The IRS can’t issue refunds before mid-February 2020 for returns that claimed the EIC or the ACTC. This applies to the entire refund, not just the portion associated with these credits.
Download the official IRS2Go app to your mobile device to check your refund status.
Call the automated refund hotline at 800-829-1954.
Making a tax payment.
The IRS uses the latest encryption technology to ensure your electronic payments are safe and secure. You can make electronic payments online, by phone, and from a mobile device using the IRS2Go app. Paying electronically is quick, easy, and faster than mailing in a check or money order. Go to IRS.gov/Payments to make a payment using any of the following options.
IRS Direct Pay: Pay your individual tax bill or estimated tax payment directly from your checking or savings account at no cost to you.
Debit or Credit Card: Choose an approved payment processor to pay online, by phone, and by mobile device.
Electronic Funds Withdrawal: Offered only when filing your federal taxes using tax return preparation software or through a tax professional.
Electronic Federal Tax Payment System: Best option for businesses. Enrollment is required.
Check or Money Order: Mail your payment to the address listed on the notice or instructions.
Cash: You may be able to pay your taxes with cash at a participating retail store.
Same-Day Wire: You may be able to do same-day wire from your financial institution. Contact your financial institution for availability, cost, and cut-off times.
What if I can’t pay now?
Go to IRS.gov/Payments for more information about your options.
Apply for an online payment agreement (IRS.gov/OPA) to meet your tax obligation in monthly installments if you can’t pay your taxes in full today. Once you complete the online process, you will receive immediate notification of whether your agreement has been approved.
Use the Offer in Compromise Pre-Qualifier to see if you can settle your tax debt for less than the full amount you owe. For more information on the Offer in Compromise program, go to IRS.gov/OIC.
Checking the status of an amended return.
Go to IRS.gov/WMAR to track the status of Form 1040-X amended returns. Please note that it can take up to 3 weeks from the date you mailed your amended return for it to show up in our system, and processing it can take up to 16 weeks.
Understanding an IRS notice or letter.
Go to IRS.gov/Notices to find additional information about responding to an IRS notice or letter.
Contacting your local IRS office.
Keep in mind, many questions can be answered on IRS.gov without visiting an IRS Tax Assistance Center (TAC). Go to IRS.gov/LetUsHelp for the topics people ask about most. If you still need help, IRS TACs provide tax help when a tax issue can’t be handled online or by phone. All TACs now provide service by appointment so you’ll know in advance that you can get the service you need without long wait times. Before you visit, go to IRS.gov/TACLocator to find the nearest TAC, check hours, available services, and appointment options. Or, on the IRS2Go app, under the Stay Connected tab, choose the Contact Us option and click on “Local Offices.”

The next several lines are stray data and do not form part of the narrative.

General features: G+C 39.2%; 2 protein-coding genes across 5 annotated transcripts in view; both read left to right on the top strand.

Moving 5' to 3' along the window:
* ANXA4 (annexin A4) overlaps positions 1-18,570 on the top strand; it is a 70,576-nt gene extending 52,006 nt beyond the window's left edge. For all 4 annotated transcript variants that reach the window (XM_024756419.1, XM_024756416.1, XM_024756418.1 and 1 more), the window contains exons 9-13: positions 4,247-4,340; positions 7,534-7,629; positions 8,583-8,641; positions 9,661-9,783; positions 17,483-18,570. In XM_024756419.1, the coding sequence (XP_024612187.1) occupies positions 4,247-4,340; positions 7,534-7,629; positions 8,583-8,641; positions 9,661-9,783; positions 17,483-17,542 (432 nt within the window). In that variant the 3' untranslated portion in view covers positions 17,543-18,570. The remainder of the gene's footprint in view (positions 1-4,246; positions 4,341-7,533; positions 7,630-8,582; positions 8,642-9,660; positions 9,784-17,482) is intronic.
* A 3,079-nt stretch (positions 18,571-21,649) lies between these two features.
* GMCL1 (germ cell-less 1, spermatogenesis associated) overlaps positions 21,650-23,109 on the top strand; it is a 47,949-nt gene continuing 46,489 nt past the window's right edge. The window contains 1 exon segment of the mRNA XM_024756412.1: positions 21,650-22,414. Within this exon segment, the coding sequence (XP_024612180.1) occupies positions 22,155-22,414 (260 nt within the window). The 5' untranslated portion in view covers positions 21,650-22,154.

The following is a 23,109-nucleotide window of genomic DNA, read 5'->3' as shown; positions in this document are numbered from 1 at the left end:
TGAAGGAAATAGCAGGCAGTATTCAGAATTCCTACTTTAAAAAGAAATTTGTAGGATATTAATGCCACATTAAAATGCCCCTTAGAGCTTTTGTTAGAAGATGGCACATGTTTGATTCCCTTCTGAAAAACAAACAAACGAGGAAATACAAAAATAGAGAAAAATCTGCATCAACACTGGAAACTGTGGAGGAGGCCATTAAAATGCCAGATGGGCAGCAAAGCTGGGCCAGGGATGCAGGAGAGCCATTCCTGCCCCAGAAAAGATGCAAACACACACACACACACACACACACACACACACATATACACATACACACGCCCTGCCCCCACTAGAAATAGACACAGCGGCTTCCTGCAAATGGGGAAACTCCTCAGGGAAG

The Taxpayer Advocate Service (TAS) Is Here To Help You
TAS is an independent organization within the IRS that helps taxpayers and protects taxpayer rights. Their job is to ensure that every taxpayer is treated fairly and that you know and understand your rights under the Taxpayer Bill of Rights.
How Can You Learn About Your Taxpayer Rights?
The Taxpayer Bill of Rights describes 10 basic rights that all taxpayers have when dealing with the IRS. Go to TaxpayerAdvocate.IRS.gov to help you understand what these rights mean to you and how they apply. These are your rights. Know them. Use them.
TAS can help you resolve problems that you can’t resolve with the IRS. And their service is free. If you qualify for their assistance, you will be assigned to one advocate who will work with you throughout the process and will do everything possible to resolve your issue. TAS can help you if:
Your problem is causing financial difficulty for you, your family, or your business;
You face (or your business is facing) an immediate threat of adverse action; or
You’ve tried repeatedly to contact the IRS but no one has responded, or the IRS hasn’t responded by the date promised.
How Else Does TAS Help Taxpayers?
TAS works to resolve large-scale problems that affect many taxpayers. If you know of one of these broad issues, please report it to them at IRS.gov/SAMS.
TAS also has a website, Tax Reform Changes, which shows you how the new tax law may change your future tax filings and helps you plan for these changes. The information is categorized by tax topic in the order of the IRS Form 1040 or 1040-SR. Go to TaxChanges.us for more information.
TAS for Tax Professionals
TAS can provide a variety of information for tax professionals, including tax law updates and guidance, TAS programs, and ways to let TAS know about systemic problems you’ve seen in your practice.
Low Income Taxpayer Clinics (LITCs)
LITCs are independent from the IRS. LITCs represent individuals whose income is below a certain level and need to resolve tax problems with the IRS, such as audits, appeals, and tax collection disputes. In addition, clinics can provide information about taxpayer rights and responsibilities in different languages for individuals who speak English as a second language. Services are offered for free or a small fee. To find a clinic near you, visit IRS.gov/LITC or see IRS Pub. 4134, Low Income Taxpayer Clinic List PDF.